20.07.2005 Auto Italia go to Rome to check out the world's fastest police car - the Polizia Stradale's awesome 200mph Lamborghini Gallardo

This feature appears in Auto Italia - Issue 108 - July/August 2005

The Italian Polizia Stradale has scored a major PR triumph with the fabulous Lamborghini Gallardo. Stop Press – a second Gallardo has joined the force. Both cars are donations: the first from the Lamborghini factory and the second from an independent organisation. Before you dismiss this PR coup d’état as a media stunt, these patrols have teeth so watch out. The officers are the best of the best and go through a rigorous training schedule, while the cars are kitted out with the very latest high-tech equipment. Police forces worldwide are always keen to improve their relationship with the public. Getting people on-side is the key factor in efficient policing. The Italians are doing that.

Earlier this year in the Coppa Milano-Sanremo Historic Rally, this police Gallardo was one of the escort cars. I was driving a Lamborghini Miura and the aural memory of V12 hysteria and V10 boom dicing between the ancient buildings will stay with me forever, as will the massive public approval that greeted the Lamborghini police car in every town. Despite having my collar seriously felt a couple of years ago by the Carabinieri for speeding near Maranello in a Ferrari 360CS, I was more than happy to call a truce and visit the Rome HQ of the Polizia Stradale. You remember in the middle of the First World War when the British and the German troops put their guns down for a while so that they could play football in no-man’s-land? Well, that is what it was like when Auto Italia’s Michael Ward and I entered the Polizia Stradale’s compound. Instead of bomb craters and football we met two of the nicest guys you could ever meet – two of the specially-trained police officers qualified for the Lamborghinis: AS, Massimiliano Finore and ASS, Giancarlo Bravo.

The crew talked us through the high-tech kit before we followed them out onto Rome’s version of the M25 motorway. Traffic was heavy with lots of stop/start, slow/fast traffic. Personal space in Latin countries is much narrower than it is in Anglo-Saxon lands. This translates to close company on the road, which the foreigner should not mistake for aggression. Driving styles are loose with a car’s body language being far more informative than indicators (which are rarely used). Our motorcycle outriders swooped and leaned intimately on moving cars, creating gaps large enough for the Gallardo – complete with blue lights flashing – and our camera car to carve our way through the traffic. It was great.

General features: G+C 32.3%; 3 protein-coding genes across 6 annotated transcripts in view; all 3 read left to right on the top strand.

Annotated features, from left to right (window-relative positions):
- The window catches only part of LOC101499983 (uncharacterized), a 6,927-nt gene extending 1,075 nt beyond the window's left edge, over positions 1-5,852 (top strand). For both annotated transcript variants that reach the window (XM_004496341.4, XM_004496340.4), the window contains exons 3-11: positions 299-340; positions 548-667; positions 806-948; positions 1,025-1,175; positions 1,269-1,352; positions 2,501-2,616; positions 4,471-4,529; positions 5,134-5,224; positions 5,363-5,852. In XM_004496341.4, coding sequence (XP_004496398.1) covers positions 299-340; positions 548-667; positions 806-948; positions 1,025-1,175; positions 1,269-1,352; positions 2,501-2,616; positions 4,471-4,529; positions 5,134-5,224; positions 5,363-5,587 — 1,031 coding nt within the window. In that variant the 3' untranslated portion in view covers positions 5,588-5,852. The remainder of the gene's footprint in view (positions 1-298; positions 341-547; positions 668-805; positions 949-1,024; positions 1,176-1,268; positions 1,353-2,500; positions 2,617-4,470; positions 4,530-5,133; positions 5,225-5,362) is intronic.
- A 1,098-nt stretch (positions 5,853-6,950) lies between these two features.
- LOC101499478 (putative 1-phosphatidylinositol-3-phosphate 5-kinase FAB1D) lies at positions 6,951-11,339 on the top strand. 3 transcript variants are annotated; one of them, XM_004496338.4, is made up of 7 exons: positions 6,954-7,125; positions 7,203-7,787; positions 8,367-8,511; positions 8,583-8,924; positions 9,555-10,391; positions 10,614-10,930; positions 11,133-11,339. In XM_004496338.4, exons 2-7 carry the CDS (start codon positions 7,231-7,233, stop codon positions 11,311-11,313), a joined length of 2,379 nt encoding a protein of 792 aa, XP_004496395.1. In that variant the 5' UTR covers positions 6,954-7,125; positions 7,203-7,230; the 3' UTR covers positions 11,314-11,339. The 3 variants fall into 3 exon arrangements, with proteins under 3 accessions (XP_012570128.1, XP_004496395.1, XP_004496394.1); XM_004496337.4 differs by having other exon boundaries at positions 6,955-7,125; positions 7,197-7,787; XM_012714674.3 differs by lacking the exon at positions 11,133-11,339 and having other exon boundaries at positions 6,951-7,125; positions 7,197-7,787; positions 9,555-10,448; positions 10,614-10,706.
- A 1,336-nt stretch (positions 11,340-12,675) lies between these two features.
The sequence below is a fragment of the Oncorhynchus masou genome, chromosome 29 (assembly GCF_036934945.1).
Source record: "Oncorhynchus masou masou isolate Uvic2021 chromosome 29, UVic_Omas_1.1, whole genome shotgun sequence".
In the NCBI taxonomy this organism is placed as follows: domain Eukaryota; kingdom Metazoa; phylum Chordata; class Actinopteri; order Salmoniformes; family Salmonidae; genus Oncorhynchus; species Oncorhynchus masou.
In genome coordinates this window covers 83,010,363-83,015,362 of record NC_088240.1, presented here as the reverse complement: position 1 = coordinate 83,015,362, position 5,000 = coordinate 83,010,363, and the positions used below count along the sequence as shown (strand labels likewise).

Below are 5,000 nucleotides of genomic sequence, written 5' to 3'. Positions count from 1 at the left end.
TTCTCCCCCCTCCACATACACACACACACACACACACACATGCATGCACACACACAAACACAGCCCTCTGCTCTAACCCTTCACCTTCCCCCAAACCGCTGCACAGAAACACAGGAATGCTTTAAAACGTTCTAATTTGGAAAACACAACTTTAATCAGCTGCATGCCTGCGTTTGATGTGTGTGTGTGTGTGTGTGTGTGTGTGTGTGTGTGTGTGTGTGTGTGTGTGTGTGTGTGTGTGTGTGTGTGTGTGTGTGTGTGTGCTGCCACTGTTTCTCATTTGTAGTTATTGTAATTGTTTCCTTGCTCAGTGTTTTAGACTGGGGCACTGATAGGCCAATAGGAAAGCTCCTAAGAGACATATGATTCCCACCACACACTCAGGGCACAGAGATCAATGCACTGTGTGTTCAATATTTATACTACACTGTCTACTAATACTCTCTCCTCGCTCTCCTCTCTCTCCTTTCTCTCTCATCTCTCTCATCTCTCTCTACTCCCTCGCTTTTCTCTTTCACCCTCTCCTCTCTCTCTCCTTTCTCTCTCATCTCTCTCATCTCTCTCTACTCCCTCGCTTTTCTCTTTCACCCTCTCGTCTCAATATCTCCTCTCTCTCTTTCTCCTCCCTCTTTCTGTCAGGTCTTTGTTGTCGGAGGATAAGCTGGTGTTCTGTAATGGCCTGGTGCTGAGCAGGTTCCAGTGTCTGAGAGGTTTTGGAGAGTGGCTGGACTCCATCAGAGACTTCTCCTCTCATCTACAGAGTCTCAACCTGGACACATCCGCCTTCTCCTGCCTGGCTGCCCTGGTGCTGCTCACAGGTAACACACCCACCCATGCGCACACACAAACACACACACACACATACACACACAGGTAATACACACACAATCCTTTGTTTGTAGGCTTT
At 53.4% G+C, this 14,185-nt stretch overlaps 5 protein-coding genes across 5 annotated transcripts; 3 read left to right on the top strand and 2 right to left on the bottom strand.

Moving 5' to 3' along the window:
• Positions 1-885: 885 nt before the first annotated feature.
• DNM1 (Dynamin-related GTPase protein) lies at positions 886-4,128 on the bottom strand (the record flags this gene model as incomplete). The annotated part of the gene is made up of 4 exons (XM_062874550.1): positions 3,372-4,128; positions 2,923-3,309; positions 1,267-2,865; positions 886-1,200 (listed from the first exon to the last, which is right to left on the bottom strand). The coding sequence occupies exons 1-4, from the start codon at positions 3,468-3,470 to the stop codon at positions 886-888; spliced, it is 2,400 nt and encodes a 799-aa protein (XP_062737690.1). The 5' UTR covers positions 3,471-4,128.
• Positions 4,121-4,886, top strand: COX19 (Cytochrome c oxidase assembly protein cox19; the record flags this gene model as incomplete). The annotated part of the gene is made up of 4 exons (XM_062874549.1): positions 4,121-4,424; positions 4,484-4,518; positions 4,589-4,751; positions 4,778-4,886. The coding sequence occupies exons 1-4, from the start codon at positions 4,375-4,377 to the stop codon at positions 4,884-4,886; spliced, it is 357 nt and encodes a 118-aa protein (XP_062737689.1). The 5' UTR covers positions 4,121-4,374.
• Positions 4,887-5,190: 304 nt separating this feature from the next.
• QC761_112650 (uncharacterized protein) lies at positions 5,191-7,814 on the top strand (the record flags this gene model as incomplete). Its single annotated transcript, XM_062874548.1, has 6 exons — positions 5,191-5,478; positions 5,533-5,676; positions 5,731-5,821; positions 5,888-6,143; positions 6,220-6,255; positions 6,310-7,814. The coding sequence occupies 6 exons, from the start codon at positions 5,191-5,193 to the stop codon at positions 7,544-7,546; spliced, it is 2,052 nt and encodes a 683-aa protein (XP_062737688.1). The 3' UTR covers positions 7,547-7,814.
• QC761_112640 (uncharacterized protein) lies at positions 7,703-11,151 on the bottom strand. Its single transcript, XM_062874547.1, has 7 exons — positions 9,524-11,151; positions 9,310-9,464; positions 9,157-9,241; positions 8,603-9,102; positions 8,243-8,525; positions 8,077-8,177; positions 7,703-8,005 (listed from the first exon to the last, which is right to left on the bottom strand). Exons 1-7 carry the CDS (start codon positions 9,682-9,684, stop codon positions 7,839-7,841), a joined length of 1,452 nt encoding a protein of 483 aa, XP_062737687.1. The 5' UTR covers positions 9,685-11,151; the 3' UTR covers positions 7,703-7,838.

Mobile phones came out everywhere, not for phone calls but for photography. I got the feeling that Roman motorists were very happy that their police were waving Italy’s technological and style flag. While every Italian will moan incessantly about the deficiencies of their mad country, make no mistake, they are enormously proud of it. Style is important.

In the words of the song, “It’s not what you do; it’s the way that you do it”. One action that says it all came from a police Gallardo driver at the Coppa Milano-Sanremo.

He was standing by his car as the Miura drove over the finish line. In front of a cheering crowd he bowed to the Miura. It’s the stuff of dreams. See what I mean about police/public PR? I’m converted. I want to go straight now.

Gallardo Police Equipment

The front luggage compartment is pretty-much filled by a medical temperature-controlled box for urgent transportation of human organs for transplant. The car also carries defibrillator equipment, which performs electrocardiograms and automatic diagnoses of arterial pressure and the presence of oxygen and carbon dioxide in the blood.

Medical kit apart, the Gallardo also carries advanced technological apparatus for receiving and transmitting information and images relating to particularly critical situations, such as road traffic accidents, fires and other disaster situations. The Provida 2000 system records speeding violations and sends images in real-time with direct connection to the police database, as well as the Elsag ‘Autodetector’ system for automatic number plate recognition. Various other gear is carried including cameras, GPS, sat nav and a DVD player so that you can watch your favourite cop shows. Both the police Gallardos are six-speed manual versions.

Driving a Gallardo

At the Gallardo press launch, I spent two days testing these fabulous 4WD 500bhp supercars at Vallelunga race circuit. Both the six-speed manual and e-gear versions were tested. We had a full dry track and a separate wetted track. There is no breed more critical or cynical than motoring journalists on a launch. For once, all were dumbfounded with the then-new baby Lambo. Even Clarkson and Needell liked it.

Italian Police